Following the Money: Understanding Forum Shopping and the ‘Justice Marketplace’ in Sierra Leone

Published date01 June 2024
DOIhttp://doi.org/10.1177/09646639231195312
AuthorSimeon Koroma
Date01 June 2024
Subject MatterArticles
Following the Money:
Understanding Forum
Shopping and the Justice
Marketplacein Sierra
Leone
Simeon Koroma
Centre of African Studies, University of Edinburgh,
Edinburgh, UK
Abstract
Monetary expenses are said to prohibit poor rural litigants from accessing off‌icial justice
institutions, which are often concentrated in urban centres, thus pushing these litigants
towards customary forums. At the same time, the alternative customary courts have
been shown to cost more than formal justice institutions such as off‌icial magistrates
courts. This article examines the economics informing litigantschoices of judicial for-
ums to contribute to a new analysis beyond state-centred legal pluralism. It argues
that how money features in cases at barrays the unoff‌icial, unrecognised, customary
courts in the capital city of Sierra Leone not only explains why ordinary people engage
with (extra)legal processes, but also demonstrates how justice is understood and (re)
produced in practice.
Keywords
Unoff‌icial courts, customary law, forum shopping, Sierra Leone, barrays, justice
Corresponding author:
Simeon Koroma, Centre of African Studies, University of Edinburgh, Chrystal Macmillan Building, 15A George
Square, Edinburgh EH8 9LD, UK.
Email: skoroma2@ed.ac.uk
Article
Social & Legal Studies
2024, Vol. 33(3) 328350
© The Author(s) 2023
Article reuse guidelines:
sagepub.com/journals-permissions
DOI: 10.1177/09646639231195312
journals.sagepub.com/home/sls
Introduction
The link between the characteristics of a countrys legal system and the economic behav-
iour of its citizens is well established (Aldashev, 2009; DAoust and Sterck, 2016;
Sandefur and Siddiqi, 2013). This is especially true in many post-colonial African coun-
tries, where these characteristics involve legal pluralism the interaction of two or more
normative orders, one of which is usually the off‌icial state law operating alongside (or
rather above) customary, indigenous or religious law (Griff‌iths, 1986; Merry, 1988;
Van Niekerk, 2001; von Benda-Beckmann, 2002; Woodman, 1996). It is, therefore,
assumed that citizens are able to be selective about which aspects of the legal system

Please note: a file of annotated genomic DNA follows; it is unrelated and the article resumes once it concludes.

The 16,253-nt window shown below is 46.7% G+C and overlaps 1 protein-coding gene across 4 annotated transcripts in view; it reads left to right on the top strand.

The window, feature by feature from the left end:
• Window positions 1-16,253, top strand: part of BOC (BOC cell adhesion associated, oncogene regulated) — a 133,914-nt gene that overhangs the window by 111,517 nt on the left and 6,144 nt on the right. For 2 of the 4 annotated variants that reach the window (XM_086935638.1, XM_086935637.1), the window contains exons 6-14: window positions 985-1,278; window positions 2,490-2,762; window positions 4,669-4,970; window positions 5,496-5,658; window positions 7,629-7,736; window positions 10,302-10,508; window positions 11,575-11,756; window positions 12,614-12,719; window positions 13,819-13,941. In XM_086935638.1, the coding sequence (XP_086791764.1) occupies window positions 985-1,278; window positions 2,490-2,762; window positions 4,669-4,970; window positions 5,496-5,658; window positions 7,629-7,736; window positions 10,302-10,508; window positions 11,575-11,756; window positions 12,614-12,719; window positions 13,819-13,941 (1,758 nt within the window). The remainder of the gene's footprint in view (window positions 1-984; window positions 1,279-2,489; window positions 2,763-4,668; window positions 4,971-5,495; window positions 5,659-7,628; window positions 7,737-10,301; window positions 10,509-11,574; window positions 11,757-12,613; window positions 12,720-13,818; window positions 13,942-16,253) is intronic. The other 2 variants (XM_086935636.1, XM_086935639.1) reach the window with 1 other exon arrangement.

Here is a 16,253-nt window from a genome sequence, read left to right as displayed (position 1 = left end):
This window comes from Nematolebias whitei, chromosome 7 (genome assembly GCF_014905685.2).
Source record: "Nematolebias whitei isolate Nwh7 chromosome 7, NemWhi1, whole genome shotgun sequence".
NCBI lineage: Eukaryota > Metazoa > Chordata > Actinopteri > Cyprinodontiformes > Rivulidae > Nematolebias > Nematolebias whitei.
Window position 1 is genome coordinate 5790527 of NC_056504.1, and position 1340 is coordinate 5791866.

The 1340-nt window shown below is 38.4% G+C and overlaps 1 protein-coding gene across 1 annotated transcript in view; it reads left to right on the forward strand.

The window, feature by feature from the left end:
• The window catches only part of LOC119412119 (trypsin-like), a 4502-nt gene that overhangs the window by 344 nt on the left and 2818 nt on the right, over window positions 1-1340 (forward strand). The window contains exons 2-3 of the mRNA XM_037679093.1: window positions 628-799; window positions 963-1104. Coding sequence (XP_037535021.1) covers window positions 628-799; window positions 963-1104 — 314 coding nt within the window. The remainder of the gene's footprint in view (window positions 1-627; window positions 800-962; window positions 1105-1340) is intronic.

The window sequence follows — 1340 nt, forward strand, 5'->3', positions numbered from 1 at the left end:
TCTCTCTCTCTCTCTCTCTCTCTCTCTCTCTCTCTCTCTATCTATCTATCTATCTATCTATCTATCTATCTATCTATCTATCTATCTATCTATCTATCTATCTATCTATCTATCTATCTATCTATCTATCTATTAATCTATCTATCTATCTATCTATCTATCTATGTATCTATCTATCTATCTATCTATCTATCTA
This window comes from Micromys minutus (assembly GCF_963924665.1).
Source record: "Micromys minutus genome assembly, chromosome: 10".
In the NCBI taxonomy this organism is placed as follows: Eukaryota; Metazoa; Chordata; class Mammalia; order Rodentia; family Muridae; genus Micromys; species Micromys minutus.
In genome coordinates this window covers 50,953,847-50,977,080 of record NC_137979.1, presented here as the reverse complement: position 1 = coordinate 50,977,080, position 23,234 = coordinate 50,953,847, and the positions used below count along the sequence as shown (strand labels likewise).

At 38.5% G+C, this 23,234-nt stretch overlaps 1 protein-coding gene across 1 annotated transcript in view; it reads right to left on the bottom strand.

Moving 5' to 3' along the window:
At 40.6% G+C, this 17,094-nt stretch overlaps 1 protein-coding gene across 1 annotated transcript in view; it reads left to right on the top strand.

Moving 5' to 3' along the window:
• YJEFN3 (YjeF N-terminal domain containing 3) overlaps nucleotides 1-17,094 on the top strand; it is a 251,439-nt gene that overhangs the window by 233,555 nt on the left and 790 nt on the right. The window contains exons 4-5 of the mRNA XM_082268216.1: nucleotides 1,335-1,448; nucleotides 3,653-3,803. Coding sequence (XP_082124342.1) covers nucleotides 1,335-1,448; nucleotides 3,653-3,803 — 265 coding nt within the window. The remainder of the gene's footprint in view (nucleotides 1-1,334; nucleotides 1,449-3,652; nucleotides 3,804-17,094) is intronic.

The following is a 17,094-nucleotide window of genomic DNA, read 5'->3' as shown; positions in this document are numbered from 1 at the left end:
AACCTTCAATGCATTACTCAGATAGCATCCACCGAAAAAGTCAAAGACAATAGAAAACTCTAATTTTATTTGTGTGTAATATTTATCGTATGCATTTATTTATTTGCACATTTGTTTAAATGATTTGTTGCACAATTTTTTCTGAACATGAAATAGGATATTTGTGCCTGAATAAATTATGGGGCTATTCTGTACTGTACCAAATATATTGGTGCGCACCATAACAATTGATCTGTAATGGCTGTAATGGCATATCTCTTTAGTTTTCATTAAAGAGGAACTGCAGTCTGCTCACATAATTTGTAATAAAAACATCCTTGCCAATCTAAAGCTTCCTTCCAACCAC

they straddle in their pursuit of justice, however, it is def‌ined. This phenomenon is some-
times known as forum shopping the decision of parties to choose one forum (over
another and potentially more obvious one) to institute or defend a suit, in order to gain
an advantage or increase the chances of winning their case (Algero, 1999; von
Benda-Beckmann, 1981; Whytock, 2011). Two somewhat opposing views permeate
the scholarship on access to justice forums. On the one hand, monetary expenses are
said to prohibit poor rural litigants and vulnerable groups from accessing formal
justice institutions often concentrated in urban centres, thus pushing them towards
rural non-formal, customary forums (Geraghty and Stapleton, 2007; Isser et al., 2009;
Sandefur and Siddiqi, 2011). On the other hand, the alternative customary courts or
forums have been shown to be patriarchal, reinforcing discrimination, especially
against women, and non-compliant with human rights (Kanyongolo and Malunga,
2018; Quinn, 2022). Few studies have examined the costs of litigating in non-formal
courts and whether or how these are prohibitive for citizens, or how they compare
with formal courts such as magistrates courts (Isser et al., 2009; Khadiagala, 2001).
Furthermore, even fewer studies have covered questions about why customary forums
exist in urban areas, where state law and processes dominate, given that customary law
is presented as a rural occurrence overseen by chiefs and traditional institutions
(Tieleman and Uitermark, 2019).
This article aims to f‌ill this gap by examining the economics informing litigants
choices of judicial forums, while detailing the monetary transactions that establish the
links between economic decisions and the specif‌ic characteristics of the chosen legal
system. By focussing on barrays the unoff‌icial, unrecognised, customary courts in
the capital city of Sierra Leone, this article contributes to a new analysis beyond state-
centred legal pluralism that sheds light on ways in which ordinary people understand
and engage with the law and (extra)legal processes. It argues that how money features
in cases at non-formal, alternative forums such as barrays not only explains the attraction
of litigants to these judicial forums, but also demonstrates how justice is understood and
(re)produced in practice.
Much access to justice literature maintains that the absence or distance of judicial insti-
tutions and legal professionals like courts and lawyers, respectively, plays a key role in
denying legal remedy to poor people (Botero, 2014; Dale, 2008; Maru, 2006). Most of
this literature differentiates between urban centres, on the one hand, where justice ser-
vices and institutions are concentrated, and where state authority is projected, and rural
areas, on the other hand, where there is a paucity of off‌icial courts and legal professionals,
Koroma 329

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